Dravet syndrome is a lifelong form of epilepsy beginning in early childhood. Children with Dravet syndrome suffer aggressive seizures, impaired cognition, and an increased risk of premature death. Dravet syndrome does not respond to conventional anti-epileptic drugs, and current treatment regimens fail to fully elevate seizures. No disease modifying treatments exist. Researchers at Vanderbilt University have discovered a novel application of a known natural product in treating Dravet syndrome. This natural product could be beneficial to children suffering from Dravet syndrome in both reducing seizures and treating the underlying disease cause.
Innovation and Impact
Vanderbilt neuroscientists have identified a natural product (NP) that shows promise in the treatment of Dravet syndrome. In multiple epilepsy mouse models, intermittent NP dosing increased survivorship to 100% (Figure, two different mouse Dravet models), reduced disease progression, and blocked seizures. Dr Kang, through extensive cell signaling studies, has linked the NP’s treatment of disease phenotype to enhanced GABAergic signaling. This increased GABAergic signaling had also suggested an increase in cognitive function and prolonged reduction in disease phenotype without continued administration, suggesting that it is also disease modifying. Therefore, the application of this NP to the treatment Dravet syndrome could increase patients’ quality of life by controlling seizures as well as potentially treating the disease, which is an advantage over both the current options for treatment and the only drug currently in clinical trials.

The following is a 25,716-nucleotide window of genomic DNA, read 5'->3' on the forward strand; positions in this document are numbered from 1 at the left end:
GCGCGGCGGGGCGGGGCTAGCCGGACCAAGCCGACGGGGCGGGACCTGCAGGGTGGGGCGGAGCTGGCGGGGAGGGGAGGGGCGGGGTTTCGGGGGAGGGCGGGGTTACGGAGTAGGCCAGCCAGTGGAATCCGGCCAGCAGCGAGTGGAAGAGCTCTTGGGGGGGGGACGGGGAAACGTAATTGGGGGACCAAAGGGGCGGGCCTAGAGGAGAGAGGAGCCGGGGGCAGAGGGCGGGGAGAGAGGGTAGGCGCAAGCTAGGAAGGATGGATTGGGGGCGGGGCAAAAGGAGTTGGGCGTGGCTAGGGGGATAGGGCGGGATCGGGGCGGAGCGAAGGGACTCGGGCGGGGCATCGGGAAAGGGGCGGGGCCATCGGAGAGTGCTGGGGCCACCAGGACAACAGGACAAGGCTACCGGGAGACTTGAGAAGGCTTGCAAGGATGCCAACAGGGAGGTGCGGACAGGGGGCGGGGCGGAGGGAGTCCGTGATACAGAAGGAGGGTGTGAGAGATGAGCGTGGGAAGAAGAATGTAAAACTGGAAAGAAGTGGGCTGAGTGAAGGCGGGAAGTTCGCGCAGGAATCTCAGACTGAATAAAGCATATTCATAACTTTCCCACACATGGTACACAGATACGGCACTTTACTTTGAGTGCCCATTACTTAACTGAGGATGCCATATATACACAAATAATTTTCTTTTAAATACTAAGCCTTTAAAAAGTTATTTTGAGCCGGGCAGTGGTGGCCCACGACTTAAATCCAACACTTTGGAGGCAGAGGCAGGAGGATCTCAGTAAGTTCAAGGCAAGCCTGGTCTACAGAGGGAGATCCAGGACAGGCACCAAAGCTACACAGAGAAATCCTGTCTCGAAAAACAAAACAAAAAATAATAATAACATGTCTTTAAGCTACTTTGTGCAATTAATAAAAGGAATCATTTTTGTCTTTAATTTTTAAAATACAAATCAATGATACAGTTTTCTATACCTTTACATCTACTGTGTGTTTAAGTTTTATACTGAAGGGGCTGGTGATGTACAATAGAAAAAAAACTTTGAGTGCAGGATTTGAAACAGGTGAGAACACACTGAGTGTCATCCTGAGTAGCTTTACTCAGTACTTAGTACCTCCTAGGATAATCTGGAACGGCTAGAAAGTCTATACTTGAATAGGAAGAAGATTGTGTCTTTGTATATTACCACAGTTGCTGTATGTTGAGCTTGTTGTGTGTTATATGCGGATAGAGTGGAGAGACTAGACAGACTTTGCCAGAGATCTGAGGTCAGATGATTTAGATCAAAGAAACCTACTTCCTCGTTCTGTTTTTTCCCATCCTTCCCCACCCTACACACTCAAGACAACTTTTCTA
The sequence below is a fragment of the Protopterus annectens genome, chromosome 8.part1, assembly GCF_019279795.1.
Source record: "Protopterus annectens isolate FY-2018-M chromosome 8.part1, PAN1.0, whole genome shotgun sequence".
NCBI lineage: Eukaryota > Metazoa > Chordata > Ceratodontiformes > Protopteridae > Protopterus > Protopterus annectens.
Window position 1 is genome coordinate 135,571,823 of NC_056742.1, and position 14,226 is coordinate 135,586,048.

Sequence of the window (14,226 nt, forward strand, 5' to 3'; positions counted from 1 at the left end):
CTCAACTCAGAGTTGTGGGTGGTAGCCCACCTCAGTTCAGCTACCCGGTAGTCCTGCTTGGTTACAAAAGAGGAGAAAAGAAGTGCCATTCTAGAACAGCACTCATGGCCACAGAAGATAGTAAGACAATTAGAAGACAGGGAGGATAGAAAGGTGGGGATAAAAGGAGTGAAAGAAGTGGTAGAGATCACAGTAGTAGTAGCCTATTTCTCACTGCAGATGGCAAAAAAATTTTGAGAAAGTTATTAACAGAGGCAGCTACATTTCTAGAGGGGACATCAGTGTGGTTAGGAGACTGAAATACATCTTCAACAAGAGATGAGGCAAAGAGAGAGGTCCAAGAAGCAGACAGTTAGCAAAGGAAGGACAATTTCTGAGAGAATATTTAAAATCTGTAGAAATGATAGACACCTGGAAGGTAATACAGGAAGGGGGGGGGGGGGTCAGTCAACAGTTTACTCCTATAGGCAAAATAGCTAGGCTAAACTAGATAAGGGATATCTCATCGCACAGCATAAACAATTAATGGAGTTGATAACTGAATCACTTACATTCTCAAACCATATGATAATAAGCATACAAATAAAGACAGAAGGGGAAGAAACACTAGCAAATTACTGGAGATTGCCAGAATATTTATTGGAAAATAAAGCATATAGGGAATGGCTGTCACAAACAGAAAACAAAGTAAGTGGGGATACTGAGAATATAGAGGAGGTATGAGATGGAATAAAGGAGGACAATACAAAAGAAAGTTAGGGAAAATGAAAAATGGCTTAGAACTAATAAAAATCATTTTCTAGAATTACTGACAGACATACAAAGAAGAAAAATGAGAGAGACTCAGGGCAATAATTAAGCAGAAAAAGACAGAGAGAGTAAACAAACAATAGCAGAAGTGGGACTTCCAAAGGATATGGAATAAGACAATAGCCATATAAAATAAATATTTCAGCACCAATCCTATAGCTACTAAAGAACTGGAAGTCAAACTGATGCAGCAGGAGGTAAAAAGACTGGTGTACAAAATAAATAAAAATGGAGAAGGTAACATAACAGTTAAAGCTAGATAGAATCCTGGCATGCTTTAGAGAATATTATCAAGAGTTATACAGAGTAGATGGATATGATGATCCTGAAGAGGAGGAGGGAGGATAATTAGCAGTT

The researchers have undertaken 3 intermittent dosing studies in multiple mouse models of epilepsy. Furthermore, the NP exhibits favorable pharmaceutic properties for a CNS drug, including moderate oral bioavailability, and the group is currently performing pharm sci work to further improve these characteristics. They have also performed pharmacokinetics and initial toxicology studies.
Intellectual Property Status
Provisional patent applications have been filed.